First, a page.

PORT Macquarie-Hastings Council has collected more than 32,000 tonnes of flood waste since the region was inundated in March with the region now facing an estimated repair bill upwards of $70 million.
Roads, bridges, reserves and key council infrastructure have been impacted, in some areas destroyed.
Council provided an update on the flood recovery and clean up at its June 16 meeting.
The local government area was declared a natural disaster zone after unprecedented flood and storm activity caused large scale damage and widespread property evacuations.
Council recognises that the impact on the community has been great and the flood recovery will be ongoing for a significant period of time. That recovery comes off the back of many difficult months following the 2019 bushfires and the COVID-19 pandemic.
Council has spent approximately $8 million on emergency and recovery works with an additional $1.7 million in tipping fees incurred in association with the transfer of debris to its waste management facilities.
Current assessments of future restoration works indicate costs to council will be upwards of $70 million.
Mayor Peta PInson said council, and the community, has an "enormous way to go" in relation to the flood clean up.
"If anyone feels that our fields and parks and foreshores are looking great, that may be so, but the devastation of the flood will be with us for a very long time," Cr Pinson said.
The following outlines some of the major impacts and associated cost estimates:
- Immediate reconstruction costs of infrastructure assets are estimated to be $19.5m across approximately 80 council assets
- Subsequent restoration/replacement of approximately 40 infrastructure assets is estimated to cost a further $31.8m with a two year estimated repair works program
- There are 13 landslips and coastal erosion restoration projects with $2.6m repair bill
- Replacement of boardwalks has been estimated to cost $4m
- Repair/replacement of marine assets $2m
- Repair and replacement of public open space assets across 32 projects is estimated to cost $2.1m, with Rocks Ferry requiring an additional $10m
Council has also extended support to residents facing financial hardship. This includes providing more than $11,000 worth of complimentary access to Charles Sturt University's Innovation Hub for local businesses and individuals directly impacted by floods.
Council has also waived $555,000 in tipping fees for the community.
From March 24, council established Flood Outreach Centres in Port Macquarie and Laurieton to ensure that impacted community members could access the support and advice they needed.
Council has also completed over 29 mobile outreach sessions across the LGA including Wauchope, Comboyne, Telegraph point, North Shore, Byabarra, Pappinbarra, Beechwood, Long Flat, Rollands Plains. The number of visitors to the Flood Outreach Centres has exceeded 4800 visits.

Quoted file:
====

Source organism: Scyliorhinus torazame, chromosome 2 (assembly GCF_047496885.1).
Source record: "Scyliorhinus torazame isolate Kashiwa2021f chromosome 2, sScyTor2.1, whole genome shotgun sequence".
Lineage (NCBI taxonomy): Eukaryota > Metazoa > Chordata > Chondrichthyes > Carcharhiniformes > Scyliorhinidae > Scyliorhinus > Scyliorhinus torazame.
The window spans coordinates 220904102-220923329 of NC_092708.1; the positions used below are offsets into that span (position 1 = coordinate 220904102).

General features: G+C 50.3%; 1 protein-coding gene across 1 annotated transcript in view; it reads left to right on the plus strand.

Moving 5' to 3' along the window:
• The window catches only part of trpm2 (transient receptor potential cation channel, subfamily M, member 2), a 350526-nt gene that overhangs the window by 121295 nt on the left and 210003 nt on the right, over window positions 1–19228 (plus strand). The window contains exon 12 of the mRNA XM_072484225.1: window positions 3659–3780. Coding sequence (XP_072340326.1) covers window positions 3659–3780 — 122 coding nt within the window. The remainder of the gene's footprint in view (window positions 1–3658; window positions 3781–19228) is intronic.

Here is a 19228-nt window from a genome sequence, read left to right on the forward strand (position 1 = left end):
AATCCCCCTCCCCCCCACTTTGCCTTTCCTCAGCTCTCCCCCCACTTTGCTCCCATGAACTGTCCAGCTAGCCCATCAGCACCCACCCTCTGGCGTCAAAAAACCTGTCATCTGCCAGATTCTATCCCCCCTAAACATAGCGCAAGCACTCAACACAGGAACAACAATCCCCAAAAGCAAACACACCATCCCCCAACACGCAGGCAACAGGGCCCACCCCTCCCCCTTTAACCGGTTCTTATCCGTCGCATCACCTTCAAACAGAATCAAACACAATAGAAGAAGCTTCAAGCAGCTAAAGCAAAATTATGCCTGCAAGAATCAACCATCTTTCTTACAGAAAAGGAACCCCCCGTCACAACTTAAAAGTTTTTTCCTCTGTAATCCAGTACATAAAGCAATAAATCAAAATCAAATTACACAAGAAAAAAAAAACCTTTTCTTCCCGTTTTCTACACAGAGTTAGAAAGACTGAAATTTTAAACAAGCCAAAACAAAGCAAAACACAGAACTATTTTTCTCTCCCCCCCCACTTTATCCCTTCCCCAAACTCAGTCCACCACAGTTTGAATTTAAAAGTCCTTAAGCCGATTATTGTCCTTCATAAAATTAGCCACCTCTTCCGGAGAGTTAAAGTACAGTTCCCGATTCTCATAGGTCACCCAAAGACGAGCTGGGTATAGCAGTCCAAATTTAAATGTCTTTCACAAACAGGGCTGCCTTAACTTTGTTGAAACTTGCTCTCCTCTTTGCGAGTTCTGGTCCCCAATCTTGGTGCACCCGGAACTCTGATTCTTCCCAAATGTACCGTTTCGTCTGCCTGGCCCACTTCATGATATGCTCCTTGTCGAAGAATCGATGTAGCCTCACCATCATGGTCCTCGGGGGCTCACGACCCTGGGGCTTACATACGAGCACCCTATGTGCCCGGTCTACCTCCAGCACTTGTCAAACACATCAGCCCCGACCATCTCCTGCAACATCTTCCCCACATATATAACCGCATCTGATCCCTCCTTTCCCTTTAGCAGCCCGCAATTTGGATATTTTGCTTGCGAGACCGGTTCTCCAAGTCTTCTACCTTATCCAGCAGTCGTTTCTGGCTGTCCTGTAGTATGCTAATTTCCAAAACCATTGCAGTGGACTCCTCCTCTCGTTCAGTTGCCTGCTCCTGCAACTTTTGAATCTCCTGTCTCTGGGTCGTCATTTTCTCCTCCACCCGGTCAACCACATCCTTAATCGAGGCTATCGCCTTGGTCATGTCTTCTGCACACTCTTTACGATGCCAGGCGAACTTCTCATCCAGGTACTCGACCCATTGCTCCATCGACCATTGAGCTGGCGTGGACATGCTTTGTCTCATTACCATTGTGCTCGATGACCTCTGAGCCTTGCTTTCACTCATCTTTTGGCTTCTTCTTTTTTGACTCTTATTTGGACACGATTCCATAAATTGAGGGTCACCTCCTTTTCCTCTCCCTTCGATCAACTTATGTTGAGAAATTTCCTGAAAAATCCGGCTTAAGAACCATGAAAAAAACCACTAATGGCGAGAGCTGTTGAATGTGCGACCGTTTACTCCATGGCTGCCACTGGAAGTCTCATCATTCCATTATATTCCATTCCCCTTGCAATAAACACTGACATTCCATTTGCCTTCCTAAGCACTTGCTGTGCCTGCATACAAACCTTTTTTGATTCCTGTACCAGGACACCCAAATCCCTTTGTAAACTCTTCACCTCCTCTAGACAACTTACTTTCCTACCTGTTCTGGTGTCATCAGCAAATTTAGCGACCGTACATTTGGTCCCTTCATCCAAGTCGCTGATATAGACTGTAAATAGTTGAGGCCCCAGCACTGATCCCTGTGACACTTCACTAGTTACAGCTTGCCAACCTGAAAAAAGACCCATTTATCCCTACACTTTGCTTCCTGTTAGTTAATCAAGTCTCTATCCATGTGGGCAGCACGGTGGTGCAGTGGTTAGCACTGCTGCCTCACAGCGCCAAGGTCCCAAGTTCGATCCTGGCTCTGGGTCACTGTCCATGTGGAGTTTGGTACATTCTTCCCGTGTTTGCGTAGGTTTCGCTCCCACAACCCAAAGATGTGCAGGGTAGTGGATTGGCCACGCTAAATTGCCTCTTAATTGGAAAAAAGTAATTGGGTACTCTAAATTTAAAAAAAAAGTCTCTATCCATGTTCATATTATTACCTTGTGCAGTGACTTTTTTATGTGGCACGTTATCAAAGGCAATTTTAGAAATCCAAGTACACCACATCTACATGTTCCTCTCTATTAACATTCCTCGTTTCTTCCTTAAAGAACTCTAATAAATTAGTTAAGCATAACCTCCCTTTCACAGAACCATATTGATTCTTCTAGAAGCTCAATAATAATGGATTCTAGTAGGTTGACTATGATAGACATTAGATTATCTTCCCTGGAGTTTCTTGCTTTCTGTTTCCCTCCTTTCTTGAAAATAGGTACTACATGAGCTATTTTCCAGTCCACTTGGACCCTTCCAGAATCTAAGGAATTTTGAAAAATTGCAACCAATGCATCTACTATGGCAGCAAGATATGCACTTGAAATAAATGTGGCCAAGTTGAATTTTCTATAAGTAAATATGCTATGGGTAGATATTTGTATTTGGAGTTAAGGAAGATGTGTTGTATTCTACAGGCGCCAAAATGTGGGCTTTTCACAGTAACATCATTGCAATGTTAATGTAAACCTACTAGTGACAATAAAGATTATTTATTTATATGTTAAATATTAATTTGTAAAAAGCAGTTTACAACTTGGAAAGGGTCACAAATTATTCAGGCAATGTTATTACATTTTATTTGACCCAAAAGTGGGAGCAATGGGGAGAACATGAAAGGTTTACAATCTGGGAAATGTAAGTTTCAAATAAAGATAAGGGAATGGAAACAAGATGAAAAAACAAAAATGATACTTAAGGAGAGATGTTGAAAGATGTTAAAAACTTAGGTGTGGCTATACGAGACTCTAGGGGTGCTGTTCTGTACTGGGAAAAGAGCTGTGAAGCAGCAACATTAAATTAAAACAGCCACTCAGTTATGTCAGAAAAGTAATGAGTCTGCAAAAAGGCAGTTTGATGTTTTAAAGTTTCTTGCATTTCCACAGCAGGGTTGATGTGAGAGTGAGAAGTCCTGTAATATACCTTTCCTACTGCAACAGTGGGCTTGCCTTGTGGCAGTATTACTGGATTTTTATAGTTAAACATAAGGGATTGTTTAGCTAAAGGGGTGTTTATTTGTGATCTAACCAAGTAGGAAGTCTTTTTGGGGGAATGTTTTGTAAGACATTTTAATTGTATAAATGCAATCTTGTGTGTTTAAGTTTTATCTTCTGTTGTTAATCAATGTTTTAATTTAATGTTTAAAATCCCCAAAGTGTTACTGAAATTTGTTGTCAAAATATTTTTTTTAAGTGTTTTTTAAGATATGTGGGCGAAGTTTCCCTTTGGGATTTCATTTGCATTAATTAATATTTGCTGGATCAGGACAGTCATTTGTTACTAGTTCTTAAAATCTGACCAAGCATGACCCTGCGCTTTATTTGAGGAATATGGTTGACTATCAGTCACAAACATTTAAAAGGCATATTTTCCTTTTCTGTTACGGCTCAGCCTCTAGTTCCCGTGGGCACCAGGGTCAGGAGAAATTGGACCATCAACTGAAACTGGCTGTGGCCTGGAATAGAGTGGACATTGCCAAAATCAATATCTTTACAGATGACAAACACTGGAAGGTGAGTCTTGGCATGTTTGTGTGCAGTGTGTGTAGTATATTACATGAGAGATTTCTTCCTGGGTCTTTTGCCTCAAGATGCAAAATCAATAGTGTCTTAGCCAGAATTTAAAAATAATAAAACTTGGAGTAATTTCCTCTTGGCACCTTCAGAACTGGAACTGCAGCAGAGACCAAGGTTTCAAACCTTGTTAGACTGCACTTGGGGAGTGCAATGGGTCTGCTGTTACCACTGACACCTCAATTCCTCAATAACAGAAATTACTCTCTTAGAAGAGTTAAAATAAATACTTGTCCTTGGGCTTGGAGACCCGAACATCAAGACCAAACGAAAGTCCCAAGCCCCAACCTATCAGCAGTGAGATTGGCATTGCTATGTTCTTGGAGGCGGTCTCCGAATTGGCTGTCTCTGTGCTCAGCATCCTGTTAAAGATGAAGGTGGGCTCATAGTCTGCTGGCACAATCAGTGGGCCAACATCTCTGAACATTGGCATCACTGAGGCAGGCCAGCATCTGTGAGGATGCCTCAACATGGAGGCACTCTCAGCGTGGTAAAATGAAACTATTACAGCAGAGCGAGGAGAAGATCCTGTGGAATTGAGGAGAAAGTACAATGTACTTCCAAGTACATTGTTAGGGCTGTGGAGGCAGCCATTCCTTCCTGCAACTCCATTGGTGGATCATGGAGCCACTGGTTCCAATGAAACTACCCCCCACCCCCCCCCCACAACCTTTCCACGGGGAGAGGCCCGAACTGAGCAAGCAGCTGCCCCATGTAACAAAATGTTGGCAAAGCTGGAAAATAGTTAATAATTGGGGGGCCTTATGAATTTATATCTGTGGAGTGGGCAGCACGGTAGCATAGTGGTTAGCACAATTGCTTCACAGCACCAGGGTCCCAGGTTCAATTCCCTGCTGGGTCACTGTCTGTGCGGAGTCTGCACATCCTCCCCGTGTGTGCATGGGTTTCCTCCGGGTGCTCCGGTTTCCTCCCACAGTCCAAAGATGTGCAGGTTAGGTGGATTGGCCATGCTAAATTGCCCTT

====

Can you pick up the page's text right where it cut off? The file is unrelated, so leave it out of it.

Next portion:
These centres were supported by 12 community flood meetings to provide updates on council's flood response and to hear from the community about their needs and issues with the recovery effort. Over 290 residents attended these meetings.
At its June meeting, council agreed to:
- Continue to waive relevant council fees and charges associated with building/construction, in relation to owners of properties and local businesses.
- Continue to waive fees to alter sewerage management facilities under section 68.
- Continue to waive council tipping fees (not including State Government levies) for local government area residents and businesses' flood damaged waste, including building materials, furniture, fittings, personal items at Council's waste transfer stations until December 31.
- Continue to waive council fees (not including State Government levies) for bulk kerbside collection of flood damaged waste for local government area residents until December 31.
- Make application to the NSW Environment Protection Authority (EPA) for an extension to the waste levy exemption for flood damaged waste arising from the March 2021 Flood and Storm Emergency to December 31.
Council noted that if the state government did not continue to waive its waste levy beyond the end of June, under legislation it would still apply as a cost.
Cr Pinson and council CEO Dr Clare Allen met last week with Oxley MP Melinda Pavey and Lyne MP Dr David Gillespie to discuss the long-term flood impacts on residents in Wauchope and the hinterland. It was recommended by the mayor that their support be formally noted.
"Rocks Ferry, and the road down to it, was a particularly high level part of our conversation," Cr Pinson said.
"The area of Rocks Ferry is seen as Wauchope's foreshore. Some of that discussion was that there are assets we need to build back better, rather than build back 'as was'.
"It was made clear that their ongoing support is very much required, as is the support of the Member for Port Macquarie (Leslie Williams) and Pat Conaghan the federal member for Cowper.
"We need to stay in contact with all our members to seek their advocacy and support.
"As more damage assessment data comes in, we are working closely with our state and federal elected representatives to identify how best to meet the needs of our community. Working together will ensure we secure funding to deliver the remedial work needed after the flood and other significant road projects."
Cr Geoff Hawkins said it was important for council to publicly acknowledge discussions with all state and federal MPs in the electorates of Port Macquarie, Oxley, Lyne and Cowper in the region's flood recovery.
The state and federal governments have announced a number of assistance measures. Round 3 of the Fixing Local Roads Program will see $500 million available to local councils.
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